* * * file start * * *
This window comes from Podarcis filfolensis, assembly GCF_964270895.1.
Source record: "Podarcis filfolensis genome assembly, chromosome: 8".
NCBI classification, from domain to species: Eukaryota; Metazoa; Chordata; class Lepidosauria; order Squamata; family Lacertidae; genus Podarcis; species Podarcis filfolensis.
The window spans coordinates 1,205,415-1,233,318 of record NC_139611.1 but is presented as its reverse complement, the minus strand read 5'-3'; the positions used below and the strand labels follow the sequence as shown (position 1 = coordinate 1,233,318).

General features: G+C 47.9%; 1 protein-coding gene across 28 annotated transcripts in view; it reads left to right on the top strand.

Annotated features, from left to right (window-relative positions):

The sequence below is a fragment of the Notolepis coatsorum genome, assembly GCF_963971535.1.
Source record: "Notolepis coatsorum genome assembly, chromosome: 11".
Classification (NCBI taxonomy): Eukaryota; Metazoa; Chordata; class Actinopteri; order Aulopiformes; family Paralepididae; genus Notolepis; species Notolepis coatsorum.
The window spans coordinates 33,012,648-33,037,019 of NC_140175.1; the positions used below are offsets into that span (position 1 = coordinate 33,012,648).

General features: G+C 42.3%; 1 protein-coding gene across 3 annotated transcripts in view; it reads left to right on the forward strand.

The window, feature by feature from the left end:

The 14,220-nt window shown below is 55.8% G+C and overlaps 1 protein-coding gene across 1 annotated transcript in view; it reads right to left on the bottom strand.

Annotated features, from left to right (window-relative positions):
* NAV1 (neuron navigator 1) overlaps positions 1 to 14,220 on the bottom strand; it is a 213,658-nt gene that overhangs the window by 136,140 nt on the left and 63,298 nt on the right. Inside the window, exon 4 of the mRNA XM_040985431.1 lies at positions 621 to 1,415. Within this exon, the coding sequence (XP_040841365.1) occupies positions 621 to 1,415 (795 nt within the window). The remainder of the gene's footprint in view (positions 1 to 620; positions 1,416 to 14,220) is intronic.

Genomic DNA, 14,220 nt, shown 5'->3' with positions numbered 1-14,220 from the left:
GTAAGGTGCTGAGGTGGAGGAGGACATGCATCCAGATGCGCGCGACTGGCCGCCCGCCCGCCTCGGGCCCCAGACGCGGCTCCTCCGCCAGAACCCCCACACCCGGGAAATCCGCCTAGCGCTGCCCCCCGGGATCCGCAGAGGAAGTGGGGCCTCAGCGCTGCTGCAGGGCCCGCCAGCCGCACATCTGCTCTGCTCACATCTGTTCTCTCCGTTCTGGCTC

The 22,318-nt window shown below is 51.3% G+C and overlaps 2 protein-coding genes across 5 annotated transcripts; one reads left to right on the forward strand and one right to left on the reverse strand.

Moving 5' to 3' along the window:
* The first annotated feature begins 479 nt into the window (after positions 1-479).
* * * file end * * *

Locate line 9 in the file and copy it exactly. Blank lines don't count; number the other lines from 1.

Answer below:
Classification (NCBI taxonomy): Eukaryota; Metazoa; Chordata; class Actinopteri; order Aulopiformes; family Paralepididae; genus Notolepis; species Notolepis coatsorum.